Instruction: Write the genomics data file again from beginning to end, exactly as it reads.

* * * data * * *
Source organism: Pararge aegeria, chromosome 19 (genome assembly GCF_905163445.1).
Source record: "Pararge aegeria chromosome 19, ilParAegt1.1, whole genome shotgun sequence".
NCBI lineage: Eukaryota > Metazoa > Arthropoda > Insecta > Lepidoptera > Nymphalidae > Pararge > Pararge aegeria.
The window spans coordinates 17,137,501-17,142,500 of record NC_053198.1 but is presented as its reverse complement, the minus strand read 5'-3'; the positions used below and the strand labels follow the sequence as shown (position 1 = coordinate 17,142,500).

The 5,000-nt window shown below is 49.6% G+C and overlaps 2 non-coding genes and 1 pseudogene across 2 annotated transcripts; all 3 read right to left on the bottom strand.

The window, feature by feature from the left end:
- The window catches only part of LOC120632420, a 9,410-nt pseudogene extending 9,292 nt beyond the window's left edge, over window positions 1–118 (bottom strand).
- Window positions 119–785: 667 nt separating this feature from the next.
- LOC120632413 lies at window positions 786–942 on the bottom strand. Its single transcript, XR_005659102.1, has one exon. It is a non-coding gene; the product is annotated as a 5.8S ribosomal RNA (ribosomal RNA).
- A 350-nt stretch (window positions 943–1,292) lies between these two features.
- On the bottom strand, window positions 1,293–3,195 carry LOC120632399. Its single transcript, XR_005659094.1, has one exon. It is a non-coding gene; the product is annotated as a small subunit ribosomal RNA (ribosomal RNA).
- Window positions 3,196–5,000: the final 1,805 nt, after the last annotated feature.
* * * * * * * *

Source organism: Pararge aegeria, chromosome 19 (genome assembly GCF_905163445.1).
Source record: "Pararge aegeria chromosome 19, ilParAegt1.1, whole genome shotgun sequence".
NCBI lineage: Eukaryota > Metazoa > Arthropoda > Insecta > Lepidoptera > Nymphalidae > Pararge > Pararge aegeria.
The window spans coordinates 17,137,501-17,142,500 of record NC_053198.1 but is presented as its reverse complement, the minus strand read 5'-3'; the positions used below and the strand labels follow the sequence as shown (position 1 = coordinate 17,142,500).

The 5,000-nt window shown below is 49.6% G+C and overlaps 2 non-coding genes and 1 pseudogene across 2 annotated transcripts; all 3 read right to left on the bottom strand.

The window, feature by feature from the left end:
- The window catches only part of LOC120632420, a 9,410-nt pseudogene extending 9,292 nt beyond the window's left edge, over window positions 1–118 (bottom strand).
- Window positions 119–785: 667 nt separating this feature from the next.
- LOC120632413 lies at window positions 786–942 on the bottom strand. Its single transcript, XR_005659102.1, has one exon. It is a non-coding gene; the product is annotated as a 5.8S ribosomal RNA (ribosomal RNA).
- A 350-nt stretch (window positions 943–1,292) lies between these two features.
- On the bottom strand, window positions 1,293–3,195 carry LOC120632399. Its single transcript, XR_005659094.1, has one exon. It is a non-coding gene; the product is annotated as a small subunit ribosomal RNA (ribosomal RNA).
- Window positions 3,196–5,000: the final 1,805 nt, after the last annotated feature.